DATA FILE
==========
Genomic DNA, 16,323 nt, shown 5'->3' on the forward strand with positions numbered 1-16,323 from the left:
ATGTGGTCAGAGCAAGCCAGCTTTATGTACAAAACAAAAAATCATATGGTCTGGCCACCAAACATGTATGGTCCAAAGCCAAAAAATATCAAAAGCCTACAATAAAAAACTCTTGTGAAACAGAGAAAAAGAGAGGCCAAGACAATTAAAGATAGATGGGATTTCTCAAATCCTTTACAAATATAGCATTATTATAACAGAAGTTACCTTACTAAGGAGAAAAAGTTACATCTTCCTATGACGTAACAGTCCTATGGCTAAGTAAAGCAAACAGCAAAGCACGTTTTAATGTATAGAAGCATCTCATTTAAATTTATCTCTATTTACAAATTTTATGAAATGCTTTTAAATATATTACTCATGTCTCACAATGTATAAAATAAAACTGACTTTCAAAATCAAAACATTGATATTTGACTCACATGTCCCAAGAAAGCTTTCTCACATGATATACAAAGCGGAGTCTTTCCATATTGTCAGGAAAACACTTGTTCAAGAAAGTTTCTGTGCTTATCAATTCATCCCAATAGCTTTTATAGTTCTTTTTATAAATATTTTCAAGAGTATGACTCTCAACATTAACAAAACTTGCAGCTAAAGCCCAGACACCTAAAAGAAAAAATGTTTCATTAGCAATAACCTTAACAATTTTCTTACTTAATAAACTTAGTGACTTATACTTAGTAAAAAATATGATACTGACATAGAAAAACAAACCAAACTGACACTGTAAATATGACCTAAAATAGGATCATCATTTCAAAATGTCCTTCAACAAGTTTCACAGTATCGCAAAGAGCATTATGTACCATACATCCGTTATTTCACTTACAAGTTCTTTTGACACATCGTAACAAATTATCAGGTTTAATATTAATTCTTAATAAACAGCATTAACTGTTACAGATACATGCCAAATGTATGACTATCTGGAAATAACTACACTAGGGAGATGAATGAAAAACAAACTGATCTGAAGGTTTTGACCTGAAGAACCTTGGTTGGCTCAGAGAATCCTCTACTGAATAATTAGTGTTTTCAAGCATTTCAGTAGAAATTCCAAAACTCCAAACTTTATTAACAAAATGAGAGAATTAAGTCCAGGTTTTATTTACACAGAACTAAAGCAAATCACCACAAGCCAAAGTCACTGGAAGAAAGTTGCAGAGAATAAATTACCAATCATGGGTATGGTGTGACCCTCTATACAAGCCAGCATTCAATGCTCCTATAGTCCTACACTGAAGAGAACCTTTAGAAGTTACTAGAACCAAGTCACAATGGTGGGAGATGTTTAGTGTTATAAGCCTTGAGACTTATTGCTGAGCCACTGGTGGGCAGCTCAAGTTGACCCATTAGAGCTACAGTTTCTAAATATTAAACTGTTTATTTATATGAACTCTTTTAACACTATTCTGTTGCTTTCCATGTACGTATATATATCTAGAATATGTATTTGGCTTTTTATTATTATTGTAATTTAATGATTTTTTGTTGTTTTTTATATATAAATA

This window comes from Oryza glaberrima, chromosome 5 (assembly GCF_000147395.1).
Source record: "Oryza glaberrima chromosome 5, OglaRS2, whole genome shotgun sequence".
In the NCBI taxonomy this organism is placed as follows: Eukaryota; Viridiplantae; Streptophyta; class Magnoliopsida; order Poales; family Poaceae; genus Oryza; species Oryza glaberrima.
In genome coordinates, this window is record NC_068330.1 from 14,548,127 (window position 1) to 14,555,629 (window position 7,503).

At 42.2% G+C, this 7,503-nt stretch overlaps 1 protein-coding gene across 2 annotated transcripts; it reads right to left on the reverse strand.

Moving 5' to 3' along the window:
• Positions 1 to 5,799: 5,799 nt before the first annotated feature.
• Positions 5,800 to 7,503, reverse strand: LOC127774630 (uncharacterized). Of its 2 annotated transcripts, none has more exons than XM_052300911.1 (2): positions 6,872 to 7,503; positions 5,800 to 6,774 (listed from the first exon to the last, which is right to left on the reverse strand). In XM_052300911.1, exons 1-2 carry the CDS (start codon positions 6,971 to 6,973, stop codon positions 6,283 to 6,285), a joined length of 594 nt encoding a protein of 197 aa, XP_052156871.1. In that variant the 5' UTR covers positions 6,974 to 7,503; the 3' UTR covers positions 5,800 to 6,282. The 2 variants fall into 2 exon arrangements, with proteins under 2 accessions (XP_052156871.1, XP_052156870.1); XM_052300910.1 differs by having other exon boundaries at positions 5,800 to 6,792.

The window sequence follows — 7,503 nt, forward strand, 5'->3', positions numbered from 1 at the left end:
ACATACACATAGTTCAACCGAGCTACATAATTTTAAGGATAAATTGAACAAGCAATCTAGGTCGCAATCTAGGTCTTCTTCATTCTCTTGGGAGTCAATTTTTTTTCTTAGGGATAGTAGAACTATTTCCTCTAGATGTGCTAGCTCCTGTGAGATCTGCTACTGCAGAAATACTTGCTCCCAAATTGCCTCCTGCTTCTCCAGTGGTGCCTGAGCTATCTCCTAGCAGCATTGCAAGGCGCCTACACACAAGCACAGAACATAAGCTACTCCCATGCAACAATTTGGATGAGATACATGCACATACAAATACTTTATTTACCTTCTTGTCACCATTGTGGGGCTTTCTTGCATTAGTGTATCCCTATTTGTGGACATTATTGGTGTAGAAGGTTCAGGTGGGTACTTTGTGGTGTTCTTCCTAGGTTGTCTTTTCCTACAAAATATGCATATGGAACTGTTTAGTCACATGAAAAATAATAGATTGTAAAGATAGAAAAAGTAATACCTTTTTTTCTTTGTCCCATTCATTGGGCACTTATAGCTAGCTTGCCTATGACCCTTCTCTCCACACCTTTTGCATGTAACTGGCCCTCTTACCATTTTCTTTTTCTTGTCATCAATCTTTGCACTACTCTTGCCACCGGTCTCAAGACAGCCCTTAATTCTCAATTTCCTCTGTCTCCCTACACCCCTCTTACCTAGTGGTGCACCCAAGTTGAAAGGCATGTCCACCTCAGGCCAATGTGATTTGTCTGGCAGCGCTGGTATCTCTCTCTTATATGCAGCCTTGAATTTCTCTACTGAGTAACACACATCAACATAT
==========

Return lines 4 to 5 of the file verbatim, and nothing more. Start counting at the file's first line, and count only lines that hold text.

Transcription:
Source record: "Oryza glaberrima chromosome 5, OglaRS2, whole genome shotgun sequence".
In the NCBI taxonomy this organism is placed as follows: Eukaryota; Viridiplantae; Streptophyta; class Magnoliopsida; order Poales; family Poaceae; genus Oryza; species Oryza glaberrima.